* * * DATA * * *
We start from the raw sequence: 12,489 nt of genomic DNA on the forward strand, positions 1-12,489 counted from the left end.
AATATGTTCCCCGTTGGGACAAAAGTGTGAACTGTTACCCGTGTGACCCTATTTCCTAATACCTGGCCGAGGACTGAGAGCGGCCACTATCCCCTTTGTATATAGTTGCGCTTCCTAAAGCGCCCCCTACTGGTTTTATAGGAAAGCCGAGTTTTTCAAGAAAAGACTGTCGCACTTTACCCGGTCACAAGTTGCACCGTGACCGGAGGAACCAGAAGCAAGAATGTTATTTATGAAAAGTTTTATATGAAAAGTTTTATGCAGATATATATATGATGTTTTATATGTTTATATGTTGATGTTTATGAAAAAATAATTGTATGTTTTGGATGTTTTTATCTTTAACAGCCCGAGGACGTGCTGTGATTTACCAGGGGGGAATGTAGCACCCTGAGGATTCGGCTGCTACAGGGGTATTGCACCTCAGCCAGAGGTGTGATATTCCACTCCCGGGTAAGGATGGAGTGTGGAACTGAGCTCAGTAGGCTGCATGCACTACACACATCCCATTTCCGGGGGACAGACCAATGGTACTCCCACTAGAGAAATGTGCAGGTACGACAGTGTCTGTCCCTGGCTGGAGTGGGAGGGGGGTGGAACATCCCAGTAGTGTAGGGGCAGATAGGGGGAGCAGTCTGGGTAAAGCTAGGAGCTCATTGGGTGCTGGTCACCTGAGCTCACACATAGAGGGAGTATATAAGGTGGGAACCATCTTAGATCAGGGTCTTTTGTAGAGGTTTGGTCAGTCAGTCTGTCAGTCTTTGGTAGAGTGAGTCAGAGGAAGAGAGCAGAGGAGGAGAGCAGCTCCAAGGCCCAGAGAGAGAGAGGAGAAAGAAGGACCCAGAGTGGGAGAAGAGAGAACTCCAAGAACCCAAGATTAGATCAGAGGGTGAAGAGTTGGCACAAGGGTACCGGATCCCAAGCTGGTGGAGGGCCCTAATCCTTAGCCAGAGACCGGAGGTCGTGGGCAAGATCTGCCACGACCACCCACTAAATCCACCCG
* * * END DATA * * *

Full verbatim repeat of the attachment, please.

We start from the raw sequence: 12,489 nt of genomic DNA on the forward strand, positions 1-12,489 counted from the left end.
AATATGTTCCCCGTTGGGACAAAAGTGTGAACTGTTACCCGTGTGACCCTATTTCCTAATACCTGGCCGAGGACTGAGAGCGGCCACTATCCCCTTTGTATATAGTTGCGCTTCCTAAAGCGCCCCCTACTGGTTTTATAGGAAAGCCGAGTTTTTCAAGAAAAGACTGTCGCACTTTACCCGGTCACAAGTTGCACCGTGACCGGAGGAACCAGAAGCAAGAATGTTATTTATGAAAAGTTTTATATGAAAAGTTTTATGCAGATATATATATGATGTTTTATATGTTTATATGTTGATGTTTATGAAAAAATAATTGTATGTTTTGGATGTTTTTATCTTTAACAGCCCGAGGACGTGCTGTGATTTACCAGGGGGGAATGTAGCACCCTGAGGATTCGGCTGCTACAGGGGTATTGCACCTCAGCCAGAGGTGTGATATTCCACTCCCGGGTAAGGATGGAGTGTGGAACTGAGCTCAGTAGGCTGCATGCACTACACACATCCCATTTCCGGGGGACAGACCAATGGTACTCCCACTAGAGAAATGTGCAGGTACGACAGTGTCTGTCCCTGGCTGGAGTGGGAGGGGGGTGGAACATCCCAGTAGTGTAGGGGCAGATAGGGGGAGCAGTCTGGGTAAAGCTAGGAGCTCATTGGGTGCTGGTCACCTGAGCTCACACATAGAGGGAGTATATAAGGTGGGAACCATCTTAGATCAGGGTCTTTTGTAGAGGTTTGGTCAGTCAGTCTGTCAGTCTTTGGTAGAGTGAGTCAGAGGAAGAGAGCAGAGGAGGAGAGCAGCTCCAAGGCCCAGAGAGAGAGAGGAGAAAGAAGGACCCAGAGTGGGAGAAGAGAGAACTCCAAGAACCCAAGATTAGATCAGAGGGTGAAGAGTTGGCACAAGGGTACCGGATCCCAAGCTGGTGGAGGGCCCTAATCCTTAGCCAGAGACCGGAGGTCGTGGGCAAGATCTGCCACGACCACCCACTAAATCCACCCG